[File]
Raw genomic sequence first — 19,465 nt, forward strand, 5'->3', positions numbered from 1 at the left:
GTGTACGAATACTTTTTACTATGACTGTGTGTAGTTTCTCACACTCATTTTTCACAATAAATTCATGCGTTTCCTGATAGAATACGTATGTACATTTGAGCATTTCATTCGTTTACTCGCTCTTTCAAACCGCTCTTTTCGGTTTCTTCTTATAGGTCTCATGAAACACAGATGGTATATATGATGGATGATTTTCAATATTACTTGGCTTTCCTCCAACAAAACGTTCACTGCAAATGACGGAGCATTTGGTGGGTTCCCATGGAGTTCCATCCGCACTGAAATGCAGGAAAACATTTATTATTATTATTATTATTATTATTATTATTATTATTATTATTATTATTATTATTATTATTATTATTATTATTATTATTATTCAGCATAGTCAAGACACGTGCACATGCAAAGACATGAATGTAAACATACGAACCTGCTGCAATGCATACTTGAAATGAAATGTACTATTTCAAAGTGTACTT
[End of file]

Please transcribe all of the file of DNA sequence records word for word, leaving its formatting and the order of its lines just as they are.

Raw genomic sequence first — 19,465 nt, forward strand, 5'->3', positions numbered from 1 at the left:
GTGTACGAATACTTTTTACTATGACTGTGTGTAGTTTCTCACACTCATTTTTCACAATAAATTCATGCGTTTCCTGATAGAATACGTATGTACATTTGAGCATTTCATTCGTTTACTCGCTCTTTCAAACCGCTCTTTTCGGTTTCTTCTTATAGGTCTCATGAAACACAGATGGTATATATGATGGATGATTTTCAATATTACTTGGCTTTCCTCCAACAAAACGTTCACTGCAAATGACGGAGCATTTGGTGGGTTCCCATGGAGTTCCATCCGCACTGAAATGCAGGAAAACATTTATTATTATTATTATTATTATTATTATTATTATTATTATTATTATTATTATTATTATTATTATTATTATTATTATTATTATTCAGCATAGTCAAGACACGTGCACATGCAAAGACATGAATGTAAACATACGAACCTGCTGCAATGCATACTTGAAATGAAATGTACTATTTCAAAGTGTACTT